I hope this general advice is somewhat helpful and I hope you enjoy Denver if you end up there.


  • Handlebar Stache
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Re: Denver frugal living tips wanted
« Reply #2 on: April 15, 2017, 09:40:04 AM »
Good luck with the job, that's very exciting. First thing to know about Denver is that it is a solid 45 min from the mountains. Unless you work in Golden or Boulder, you generally can live near work or near the mountains but not both. Live near work. Next, Denver has some amazing bike trails and a decent light rail system. Take advantage of both. Living walking distance to a light rail stop let us get rid of a car and saved us tons of time and money on commutes.

As for cheap things to do, go outside. Learn to camp and spend your weekends in the mountains. There are tons of free campsites ( all over the place. If skiing is your thing, buy an epic pass or a Rocky mountain super pass today for next winter. They are cheap this week but the price goes up quickly.

Also if you're looking for somewhere to rent, I have a 3 bedroom one bath house with solar panels walking distance from a light rail stop that will be available in June/July. ;-)

Hope the interview goes well and you find somewhere awesome to stay, prices seem to have leveled off a bit at least.


  • 5 O'Clock Shadow
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Re: Denver frugal living tips wanted
« Reply #3 on: April 15, 2017, 12:03:57 PM »
Thank you both for your kind replies.

The only driver in the family is my husband, and he's looking to take advantage of the transit systems and ditch his (paid off) car.

There's just the two of us (no kids), and we are looking for a small rental (provided he get's the job offer).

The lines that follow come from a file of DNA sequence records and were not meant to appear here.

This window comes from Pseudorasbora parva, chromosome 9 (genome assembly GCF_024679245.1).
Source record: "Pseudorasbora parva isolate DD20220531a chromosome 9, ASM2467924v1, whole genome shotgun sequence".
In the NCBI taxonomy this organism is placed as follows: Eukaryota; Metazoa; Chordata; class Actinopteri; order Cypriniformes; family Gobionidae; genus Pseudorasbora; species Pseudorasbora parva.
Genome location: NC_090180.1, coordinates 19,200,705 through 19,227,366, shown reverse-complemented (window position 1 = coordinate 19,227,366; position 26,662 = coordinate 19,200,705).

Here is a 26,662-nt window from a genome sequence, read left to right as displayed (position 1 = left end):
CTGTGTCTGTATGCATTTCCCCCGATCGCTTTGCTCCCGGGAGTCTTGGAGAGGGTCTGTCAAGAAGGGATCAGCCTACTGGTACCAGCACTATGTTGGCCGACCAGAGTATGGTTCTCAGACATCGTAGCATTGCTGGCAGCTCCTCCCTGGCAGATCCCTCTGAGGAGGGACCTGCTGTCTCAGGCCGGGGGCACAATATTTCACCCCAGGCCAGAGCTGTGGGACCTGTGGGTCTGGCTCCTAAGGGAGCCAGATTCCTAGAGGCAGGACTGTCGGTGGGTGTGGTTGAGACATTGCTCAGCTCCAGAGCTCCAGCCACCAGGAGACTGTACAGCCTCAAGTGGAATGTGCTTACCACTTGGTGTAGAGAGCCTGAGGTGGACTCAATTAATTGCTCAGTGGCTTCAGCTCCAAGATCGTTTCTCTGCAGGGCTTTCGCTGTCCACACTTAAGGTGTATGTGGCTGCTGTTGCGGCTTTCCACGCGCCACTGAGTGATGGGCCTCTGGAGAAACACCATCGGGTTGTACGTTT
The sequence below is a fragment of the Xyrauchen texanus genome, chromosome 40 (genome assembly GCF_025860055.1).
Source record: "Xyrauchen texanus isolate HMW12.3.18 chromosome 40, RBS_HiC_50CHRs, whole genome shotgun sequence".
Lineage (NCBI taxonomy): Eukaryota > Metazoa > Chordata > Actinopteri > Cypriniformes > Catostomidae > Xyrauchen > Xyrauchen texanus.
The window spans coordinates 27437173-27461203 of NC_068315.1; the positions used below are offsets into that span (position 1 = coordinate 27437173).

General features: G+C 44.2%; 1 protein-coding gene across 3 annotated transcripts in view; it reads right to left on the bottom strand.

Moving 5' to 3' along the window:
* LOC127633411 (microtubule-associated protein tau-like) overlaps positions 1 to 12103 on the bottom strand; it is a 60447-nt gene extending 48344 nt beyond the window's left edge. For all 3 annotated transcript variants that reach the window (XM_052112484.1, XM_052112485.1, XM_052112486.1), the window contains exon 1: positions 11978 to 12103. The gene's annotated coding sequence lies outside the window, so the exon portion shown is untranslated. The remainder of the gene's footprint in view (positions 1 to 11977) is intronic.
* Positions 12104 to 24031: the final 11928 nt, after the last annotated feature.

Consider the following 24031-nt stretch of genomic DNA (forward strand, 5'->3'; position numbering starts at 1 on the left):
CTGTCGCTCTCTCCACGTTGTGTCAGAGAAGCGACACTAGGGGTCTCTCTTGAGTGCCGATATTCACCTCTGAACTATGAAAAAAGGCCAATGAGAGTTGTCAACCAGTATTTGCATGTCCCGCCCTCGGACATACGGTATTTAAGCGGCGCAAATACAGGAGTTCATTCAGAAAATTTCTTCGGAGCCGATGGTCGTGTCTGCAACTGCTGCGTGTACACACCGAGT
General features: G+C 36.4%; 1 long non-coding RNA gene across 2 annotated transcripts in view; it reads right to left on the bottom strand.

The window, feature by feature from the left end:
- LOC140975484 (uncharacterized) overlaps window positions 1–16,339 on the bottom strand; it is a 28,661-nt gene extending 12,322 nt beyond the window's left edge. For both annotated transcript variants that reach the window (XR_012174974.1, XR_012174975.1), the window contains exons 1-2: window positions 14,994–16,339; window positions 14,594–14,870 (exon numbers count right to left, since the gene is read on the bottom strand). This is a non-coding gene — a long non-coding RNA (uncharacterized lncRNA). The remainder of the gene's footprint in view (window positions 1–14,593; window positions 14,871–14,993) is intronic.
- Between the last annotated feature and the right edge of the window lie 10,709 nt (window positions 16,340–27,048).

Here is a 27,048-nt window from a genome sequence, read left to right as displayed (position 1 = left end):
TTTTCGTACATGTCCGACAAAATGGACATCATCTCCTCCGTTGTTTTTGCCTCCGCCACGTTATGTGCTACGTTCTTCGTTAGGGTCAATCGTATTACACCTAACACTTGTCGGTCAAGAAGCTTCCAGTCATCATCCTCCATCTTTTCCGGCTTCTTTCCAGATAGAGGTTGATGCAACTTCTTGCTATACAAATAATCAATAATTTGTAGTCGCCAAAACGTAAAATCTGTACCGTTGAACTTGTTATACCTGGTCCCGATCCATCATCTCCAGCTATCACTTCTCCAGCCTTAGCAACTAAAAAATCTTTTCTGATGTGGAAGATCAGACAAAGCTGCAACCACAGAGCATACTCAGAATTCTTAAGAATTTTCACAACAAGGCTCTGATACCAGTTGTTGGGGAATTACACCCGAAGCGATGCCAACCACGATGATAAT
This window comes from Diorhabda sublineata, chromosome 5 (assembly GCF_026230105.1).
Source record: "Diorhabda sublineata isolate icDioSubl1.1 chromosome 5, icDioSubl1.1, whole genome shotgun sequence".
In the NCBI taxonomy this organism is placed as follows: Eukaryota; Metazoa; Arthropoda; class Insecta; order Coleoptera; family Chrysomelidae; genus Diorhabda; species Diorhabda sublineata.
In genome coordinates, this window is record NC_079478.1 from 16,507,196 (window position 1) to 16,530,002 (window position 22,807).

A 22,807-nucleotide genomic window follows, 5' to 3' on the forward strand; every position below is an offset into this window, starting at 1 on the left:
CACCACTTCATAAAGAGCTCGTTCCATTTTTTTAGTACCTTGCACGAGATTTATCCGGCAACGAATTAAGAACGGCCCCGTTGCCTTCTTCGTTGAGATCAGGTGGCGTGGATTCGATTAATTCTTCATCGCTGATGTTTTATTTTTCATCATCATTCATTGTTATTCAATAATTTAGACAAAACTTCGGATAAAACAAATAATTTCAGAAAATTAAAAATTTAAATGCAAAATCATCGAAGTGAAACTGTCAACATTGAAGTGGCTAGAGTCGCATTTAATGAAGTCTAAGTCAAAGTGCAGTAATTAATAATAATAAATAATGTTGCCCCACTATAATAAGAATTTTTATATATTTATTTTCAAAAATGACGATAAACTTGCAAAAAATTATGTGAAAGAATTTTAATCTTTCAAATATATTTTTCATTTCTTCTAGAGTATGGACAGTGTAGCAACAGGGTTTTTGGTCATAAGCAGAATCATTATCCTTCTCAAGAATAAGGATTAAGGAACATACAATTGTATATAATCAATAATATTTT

We're definitely looking to take advantage of the free/low cost activities in the area.


  • Magnum Stache
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Re: Denver frugal living tips wanted
« Reply #4 on: April 15, 2017, 03:02:51 PM »
There's a lot of things to do outdoors, like camping or skiing which have an up-front cost to acquire the equipment, but are very inexpensive after that.  Craigslist is a great way to get that gear for cheap.

The Denver Art Museum has free admittance on the first Saturday of every month -

Museum of Nature & Science free days -

Botanic Gardens free days -

Denver Mint tours are always free.

Clyfford Still Museum is free every Friday after 5pm -

CO Parks & Wildlife has lots of cheap things to do -

Oh, and can't forget the Denver Public Library - you can search the entire city's inventory of books, CD's, DVDs and Blurays and they will send anything you want to your local branch and hold it for you behind the counter -

Kids can sign up for a Library "My Card" that gets them in free to tons of places like Rec Centers for free access to swimming pools (plus a ton of other stuff) -

If you like classical and/or world music, Denver has a great music University which offers really good performances for pretty cheap -

Plus tons of free stuff downtown and elsewhere -


  • Pencil Stache
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Re: Denver frugal living tips wanted
« Reply #5 on: April 15, 2017, 06:54:34 PM »
My best frugal living tips in Denver are to live below your means, eat at home with friends, Smile, and live close to work.  Pretty basic stuff - and is applicable no matter where you land.